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Sarah Rowe

Meet Sarah Rowe, 2014 Fellow

Meet our 2014 Fellows!


Please tell us of an artist, curator, activist, or project that has influenced you or inspired you?

The Veterans History Project, the Civil Rights History Project, and the Storycorps project which are part of the American Folklife Center at the Library of Congress have influenced my work. While enrolled in an American history class, I interviewed veterans for the Veterans History Project as part of an oral history assignment. I found the documentary process with the veterans to be a thought provoking and meaningful experience. Because the oral history project was successful, I began to think about interviewing people for an upcoming art project. In preparation for the sculpture project, I prepared a series of questions pertaining to residents’ interactions with architecture both within and outside of their own neighborhoods. I then created sculptures that were inspired by their responses. In the near future, I plan to start a new but related project pertaining to residents’ responses to architecture in Harlem. I believe The Laundromat Project fellowship will help me develop the skills necessary to create a relevant and effective project. It is my goal that with this project participants would be offered a forum to consider their own interactions with architecture while also engaging in art making activities.


Please tell us about a place in your neighborhood that is personally meaningful to you, and why?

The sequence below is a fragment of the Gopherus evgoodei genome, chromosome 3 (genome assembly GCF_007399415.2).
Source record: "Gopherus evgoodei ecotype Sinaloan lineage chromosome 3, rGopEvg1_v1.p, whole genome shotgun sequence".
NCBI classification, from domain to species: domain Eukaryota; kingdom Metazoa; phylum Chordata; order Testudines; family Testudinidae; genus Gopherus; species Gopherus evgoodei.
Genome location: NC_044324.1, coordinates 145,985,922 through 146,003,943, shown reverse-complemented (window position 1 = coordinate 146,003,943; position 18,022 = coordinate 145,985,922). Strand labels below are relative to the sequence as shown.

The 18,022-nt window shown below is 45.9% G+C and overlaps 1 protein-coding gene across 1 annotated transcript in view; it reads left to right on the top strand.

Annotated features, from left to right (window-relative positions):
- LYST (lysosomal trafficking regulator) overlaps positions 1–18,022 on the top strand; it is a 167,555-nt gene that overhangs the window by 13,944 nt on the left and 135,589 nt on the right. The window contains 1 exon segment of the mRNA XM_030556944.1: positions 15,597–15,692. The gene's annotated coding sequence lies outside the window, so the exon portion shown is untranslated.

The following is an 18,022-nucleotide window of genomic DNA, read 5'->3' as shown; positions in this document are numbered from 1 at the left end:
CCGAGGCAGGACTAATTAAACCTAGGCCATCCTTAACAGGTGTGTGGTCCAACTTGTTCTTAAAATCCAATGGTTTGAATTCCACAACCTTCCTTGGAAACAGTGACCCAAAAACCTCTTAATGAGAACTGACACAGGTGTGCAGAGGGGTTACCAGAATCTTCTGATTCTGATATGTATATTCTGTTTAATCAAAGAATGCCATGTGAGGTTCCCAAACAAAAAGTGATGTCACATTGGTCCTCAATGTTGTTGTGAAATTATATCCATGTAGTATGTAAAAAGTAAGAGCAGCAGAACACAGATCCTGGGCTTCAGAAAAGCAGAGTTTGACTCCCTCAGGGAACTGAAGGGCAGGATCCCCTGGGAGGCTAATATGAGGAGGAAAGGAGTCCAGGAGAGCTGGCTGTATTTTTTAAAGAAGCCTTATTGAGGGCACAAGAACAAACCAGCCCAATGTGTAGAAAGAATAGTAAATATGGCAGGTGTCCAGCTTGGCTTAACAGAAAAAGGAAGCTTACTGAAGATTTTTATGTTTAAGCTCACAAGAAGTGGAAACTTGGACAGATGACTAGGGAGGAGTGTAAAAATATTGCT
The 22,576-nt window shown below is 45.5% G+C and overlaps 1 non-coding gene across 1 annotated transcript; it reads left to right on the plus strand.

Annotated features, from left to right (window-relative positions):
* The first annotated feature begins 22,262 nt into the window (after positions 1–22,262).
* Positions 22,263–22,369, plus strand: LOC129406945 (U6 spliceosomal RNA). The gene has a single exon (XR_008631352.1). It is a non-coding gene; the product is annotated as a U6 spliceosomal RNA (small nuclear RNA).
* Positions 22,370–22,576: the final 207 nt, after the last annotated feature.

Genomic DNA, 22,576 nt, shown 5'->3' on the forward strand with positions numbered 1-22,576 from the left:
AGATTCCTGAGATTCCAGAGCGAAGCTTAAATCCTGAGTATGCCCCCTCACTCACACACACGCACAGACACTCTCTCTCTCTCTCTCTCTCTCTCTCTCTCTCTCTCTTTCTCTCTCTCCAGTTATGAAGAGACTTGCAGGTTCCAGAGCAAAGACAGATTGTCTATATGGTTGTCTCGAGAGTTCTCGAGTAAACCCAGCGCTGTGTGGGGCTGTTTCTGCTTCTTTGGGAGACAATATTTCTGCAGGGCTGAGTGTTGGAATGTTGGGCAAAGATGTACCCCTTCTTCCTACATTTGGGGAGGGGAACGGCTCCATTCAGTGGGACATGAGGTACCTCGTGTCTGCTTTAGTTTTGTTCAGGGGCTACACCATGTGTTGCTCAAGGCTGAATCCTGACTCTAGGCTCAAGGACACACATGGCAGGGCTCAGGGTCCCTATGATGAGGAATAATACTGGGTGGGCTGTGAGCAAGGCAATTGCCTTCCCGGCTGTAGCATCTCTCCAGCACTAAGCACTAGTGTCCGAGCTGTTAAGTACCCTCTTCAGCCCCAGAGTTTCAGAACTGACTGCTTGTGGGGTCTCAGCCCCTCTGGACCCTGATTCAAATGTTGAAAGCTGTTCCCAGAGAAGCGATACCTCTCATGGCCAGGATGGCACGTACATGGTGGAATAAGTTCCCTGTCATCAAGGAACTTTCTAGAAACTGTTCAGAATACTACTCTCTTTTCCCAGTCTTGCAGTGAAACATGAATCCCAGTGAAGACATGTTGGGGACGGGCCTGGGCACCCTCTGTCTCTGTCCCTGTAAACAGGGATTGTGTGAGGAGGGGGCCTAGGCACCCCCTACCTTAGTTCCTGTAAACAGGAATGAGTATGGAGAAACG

A place in my neighborhood that is personally meaningful to me is the facade of the St. Thomas the Apostle Church on 118th street, between Frederick Douglass Boulevard and St. Nicholas Avenue. At this church I began to concretely connect my artwork to the realm of historical preservation by pressing clay into architectural elements both on the façade and in the interior of the church. Developers have now destroyed the interior of the church but have spared the façade. Condos will be constructed on the site. My clay impressions function as a preserved textural record of the now defunct interior of this church. Though my work did not publicly call attention to the demolition of the church, I am interested in exploring how artists can help raise awareness regarding historically important buildings and small family owned businesses that are at risk of being destroyed or closed.


What is your favorite book, film or song about NYC?

One of my favorite songs about NYC is Carnival in Harlem by Tito Puente. This song speaks to the dynamic and energetic nature of both Harlem and New York City as a whole.


If you have an idea of a blog post or topic you’d like to contribute to our blog, please share below!

I am interested in contributing a blog post about how artists can help save historically important buildings and institutions as well as family owned businesses which are in danger of closing.


See the full list of 2014 Fellows here.

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